Alfredo Jos da Silva (May 19, 1929 – March 4, 2010), popularly known as Johnny Alf, was a Brazilian pianist, singer and composer. Though he was not widely known outside Brazil and enjoyed mass popularity only intermittently in his homeland, Mr. Alf, born Alfredo José da Silva, is highly regarded among Brazilian musicians and musicologists. The writer Ruy Castro, the author of several authoritative books on Brazilian popular music, has called him “the true father of the bossa nova.”
Mr. Alf was a contemporary of Antônio Carlos Jobim, João Gilberto and others who would make the bossa nova a worldwide phenomenon, but he began his career earlier and spent the mid-1950s playing on what was known as Bottle Alley, a street in Copacabana full of bars and nightclubs. His younger admirers would sneak into those clubs to listen to him play and study his technique and improvisational style.
Alfredo José da Silva was born in the Vila Isabel neighbourhood of Rio de Janeiro, a hotbed of samba, on May 19, 1929. His father was a corporal in the Brazilian Army, his mother a housekeeper. He began studying the piano at age 9, focusing on the classical repertory. But his love of American movies pushed him toward jazz and away from the classics, a shift on which he later reflected in an amusing composition called “Seu Chopin, Desculpe” (“Pardon Me, Chopin”).
Mr. Alf started playing professionally at 14, when he was given his Americanized stage name. He helped found a Frank Sinatra fan club in Rio and also admired George Gershwin and Cole Porter. But his biggest influence, as both pianist and singer, was probably Nat King Cole, whose smooth vocal delivery, gentle touch and sophisticated chords meshed with Mr. Alf’s quiet, even timid, personality.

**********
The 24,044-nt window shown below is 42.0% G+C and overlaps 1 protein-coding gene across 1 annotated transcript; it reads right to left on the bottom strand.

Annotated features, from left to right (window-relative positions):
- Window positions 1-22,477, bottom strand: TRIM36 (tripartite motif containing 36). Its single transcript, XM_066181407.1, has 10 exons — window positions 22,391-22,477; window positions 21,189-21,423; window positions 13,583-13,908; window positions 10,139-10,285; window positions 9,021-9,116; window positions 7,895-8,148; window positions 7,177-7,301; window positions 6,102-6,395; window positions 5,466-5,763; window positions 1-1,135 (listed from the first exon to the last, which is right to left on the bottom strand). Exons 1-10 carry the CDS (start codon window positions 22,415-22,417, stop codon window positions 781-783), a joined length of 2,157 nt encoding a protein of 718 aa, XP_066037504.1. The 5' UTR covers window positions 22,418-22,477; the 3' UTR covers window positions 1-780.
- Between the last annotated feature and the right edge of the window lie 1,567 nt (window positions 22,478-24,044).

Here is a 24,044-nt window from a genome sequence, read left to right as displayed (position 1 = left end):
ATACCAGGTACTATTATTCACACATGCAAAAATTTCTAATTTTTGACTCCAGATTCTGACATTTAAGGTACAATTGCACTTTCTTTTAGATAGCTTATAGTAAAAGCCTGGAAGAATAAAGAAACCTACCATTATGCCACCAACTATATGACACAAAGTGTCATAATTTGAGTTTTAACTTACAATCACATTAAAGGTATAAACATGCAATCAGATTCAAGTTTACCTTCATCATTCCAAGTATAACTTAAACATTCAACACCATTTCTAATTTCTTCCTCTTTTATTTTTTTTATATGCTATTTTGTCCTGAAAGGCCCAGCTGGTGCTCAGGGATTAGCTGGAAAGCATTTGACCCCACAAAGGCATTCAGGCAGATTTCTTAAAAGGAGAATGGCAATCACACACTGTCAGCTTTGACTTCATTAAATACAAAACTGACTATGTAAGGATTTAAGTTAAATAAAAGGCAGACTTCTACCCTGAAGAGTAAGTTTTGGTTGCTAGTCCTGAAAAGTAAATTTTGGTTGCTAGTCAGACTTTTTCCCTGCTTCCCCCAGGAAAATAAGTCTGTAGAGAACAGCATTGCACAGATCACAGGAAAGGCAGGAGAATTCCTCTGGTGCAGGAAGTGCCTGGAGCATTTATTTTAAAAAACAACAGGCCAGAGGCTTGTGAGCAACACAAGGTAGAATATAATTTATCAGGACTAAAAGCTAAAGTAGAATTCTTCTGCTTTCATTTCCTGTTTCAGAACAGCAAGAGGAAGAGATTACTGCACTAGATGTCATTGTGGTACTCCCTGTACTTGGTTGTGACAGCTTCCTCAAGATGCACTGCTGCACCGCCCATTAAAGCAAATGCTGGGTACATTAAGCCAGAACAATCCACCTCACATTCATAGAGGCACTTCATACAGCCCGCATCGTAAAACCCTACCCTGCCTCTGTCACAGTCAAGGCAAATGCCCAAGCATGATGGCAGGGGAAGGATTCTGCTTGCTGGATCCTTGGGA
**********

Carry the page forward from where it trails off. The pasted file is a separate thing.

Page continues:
“I always played in my own style,” Mr. Alf said in an interview with the Brazilian daily Folha de São Paulo. “I had the idea of joining Brazilian music with jazz. I try to bring everything together to achieve an agreeable result.” Alf's reputation for pioneering a new sound earned him two other nicknames: Genialf and Senhor Modernidade – Mr Modernity.
At its best, Mr. Alf’s music had a light and airy feeling that expressed the optimism and joie de vivre that Brazilians think of as among their defining national traits. It was reflected not just in the title of his best-known song, “Eu e a Brisa” (“Me and the Breeze”) but also in hits like “Ilusão à Toa” (“Carefree Illusion”) and “Céu e Mar” (“Sky and Sea”), as well as “O Tempo e o Vento” (“Time and the Wind”) and “Rapaz de Bem” (“Well-Intentioned Guy”), a two-sided success released as a 78 r.p.m. single in 1955 and now widely regarded as the first glimmering of bossa nova on record.
Here's "Bossa Só" from above 1964 album.
But Mr. Alf eventually tired of the glitz of Rio and moved to São Paulo in the mid-1960s to take a job teaching in a conservatory. After that, while continuing to perform regularly, he recorded only sporadically. In 1990 he recorded “Olhos Negros” (“Black Eyes”), a widely praised CD dominated by duets with a second generation of admirers, including Caetano Veloso, Gilberto Gil, Chico Buarque and Gal Costa.
Over his career, he recorded nine albums and appeared on nearly fifty others. He died in 2010, aged 80, from prostate cancer.
After his death, the lyrics to one of his best-known songs – Eu e a Brisa (Me and the Breeze) – were read out in the Brazilian senate.
“From him I learned all of the modern harmonies that Brazilian music began to use in the bossa nova, samba-jazz and instrumental songs,” (Quote from pianist and arranger João Donato).“He opened the doors for us with his way of playing piano, with its jazz influence. When my generation arrived, he had already planted the seeds.”(Quote from guitarist and composer Carlos Lyra) (Info edited from various sources mainly New York Times obit.)